Strawberry guava (Psidium cattleianum; Myrtaceae), native to Brazil, commonly dominates low and mid elevation landscapes in Hawai’i and is expanding into high elevation rainforest watersheds. Spread by pigs and alien birds, its fruit also serves as a host for pest fruit flies. Strawberry guava grows rapidly, creating dense thickets and squeezing out native trees and rare species. Conventional methods of control are too costly for widespread use.
A highly specific leaf-galling insect from Brazil, Tectococcus ovatus (Hemiptera: Eriococcidae), was introduced to Hawai’i in 2012 to slow the spread of strawberry guava. Tectococcus females within galls produce eggs and hatched nymphs that spread to new foliage, carried by wind and by crawling. The crawling nymphs settle on young leaves and establish new galls that grow as the leaves expand. Galls shelter the insects from weather and enemies and, at high density, sap the plant’s energy for growth and reproduction.
Tectococcus has established successfully at sites throughout the state of Hawai'i. It has spread gradually on its own from release sites, moving 10-20 meters per year, sometimes further under ideal circumstances. Methods for efficient dispersal of the biocontrol are critical for its use as a management tool across hundreds of thousands of acres invaded by guava statewide.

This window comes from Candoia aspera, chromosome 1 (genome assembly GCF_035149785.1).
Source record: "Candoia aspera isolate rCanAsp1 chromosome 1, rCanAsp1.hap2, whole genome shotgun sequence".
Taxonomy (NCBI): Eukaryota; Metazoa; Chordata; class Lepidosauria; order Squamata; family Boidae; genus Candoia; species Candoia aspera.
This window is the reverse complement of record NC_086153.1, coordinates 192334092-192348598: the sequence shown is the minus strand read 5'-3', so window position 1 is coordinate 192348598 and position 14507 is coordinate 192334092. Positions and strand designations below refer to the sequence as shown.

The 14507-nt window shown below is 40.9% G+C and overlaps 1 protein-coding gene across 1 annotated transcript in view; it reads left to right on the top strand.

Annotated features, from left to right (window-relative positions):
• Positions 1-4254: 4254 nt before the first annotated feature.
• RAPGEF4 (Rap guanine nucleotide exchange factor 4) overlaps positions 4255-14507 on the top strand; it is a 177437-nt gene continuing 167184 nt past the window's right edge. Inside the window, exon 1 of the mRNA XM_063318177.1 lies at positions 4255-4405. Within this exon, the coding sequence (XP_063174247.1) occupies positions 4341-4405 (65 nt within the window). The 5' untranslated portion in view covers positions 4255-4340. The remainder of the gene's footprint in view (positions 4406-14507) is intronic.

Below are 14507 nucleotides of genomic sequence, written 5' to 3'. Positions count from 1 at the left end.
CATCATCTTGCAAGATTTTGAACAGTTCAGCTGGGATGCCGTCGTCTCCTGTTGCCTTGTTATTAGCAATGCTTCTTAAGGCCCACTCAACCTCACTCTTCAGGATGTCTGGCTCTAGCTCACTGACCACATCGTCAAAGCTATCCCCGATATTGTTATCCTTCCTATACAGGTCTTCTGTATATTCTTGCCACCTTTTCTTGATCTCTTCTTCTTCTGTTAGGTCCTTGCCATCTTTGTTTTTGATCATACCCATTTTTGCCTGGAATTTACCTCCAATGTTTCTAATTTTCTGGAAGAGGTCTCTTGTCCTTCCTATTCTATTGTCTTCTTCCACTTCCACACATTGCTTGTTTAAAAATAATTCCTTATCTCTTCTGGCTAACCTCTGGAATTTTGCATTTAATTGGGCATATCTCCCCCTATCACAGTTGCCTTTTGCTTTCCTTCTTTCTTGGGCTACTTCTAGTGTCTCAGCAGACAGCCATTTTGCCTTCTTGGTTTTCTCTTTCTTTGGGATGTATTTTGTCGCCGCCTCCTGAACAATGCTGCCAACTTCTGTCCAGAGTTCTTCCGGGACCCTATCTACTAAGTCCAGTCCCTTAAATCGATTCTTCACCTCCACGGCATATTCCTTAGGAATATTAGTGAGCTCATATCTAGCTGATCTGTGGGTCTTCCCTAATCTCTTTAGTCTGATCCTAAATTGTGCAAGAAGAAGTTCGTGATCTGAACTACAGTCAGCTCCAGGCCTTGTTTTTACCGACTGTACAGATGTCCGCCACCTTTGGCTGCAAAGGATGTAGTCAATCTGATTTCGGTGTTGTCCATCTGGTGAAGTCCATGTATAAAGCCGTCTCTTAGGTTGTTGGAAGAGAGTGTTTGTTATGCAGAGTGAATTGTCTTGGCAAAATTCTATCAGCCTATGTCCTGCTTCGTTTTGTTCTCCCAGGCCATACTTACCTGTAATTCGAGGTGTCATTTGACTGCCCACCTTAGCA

Cut stems or individual leaves with mature galls can be harvested and placed in new locations to accelerate spread of Tectococcus. To ensure the galls are mature, leaves should be fully expanded, green and stiff - no longer red, thin and soft. Browning indicates galls may have aged to a point that the females are old or dead.
Initial releases of Tectococcus (2012) were conducted in demonstration plots on Hawai’i Island, where we closely monitor its spread and impact on three varieties of strawberry guava. Galling by wind borne insects has been observed 10-20 meters from their likely origin, with spread to untreated and control trees increasing steadily.
All three varieties of strawberry guava are susceptible to Tectococcus, but galling develops most rapidly on yellow fruited trees. Gall development was slower at high elevation in Volcano due to cool temperatures and vog-induced defoliation. Long term data from these and other sites help us understand impacts of biocontrol.
Galling at the Waiakea site has increased to a level that is beginning to reduce plant growth for two varieties (red- and yellow-fruited).
Guava fruit production is variable at the Waiakea site, with weak trends toward lower fruiting on heavily galled trees.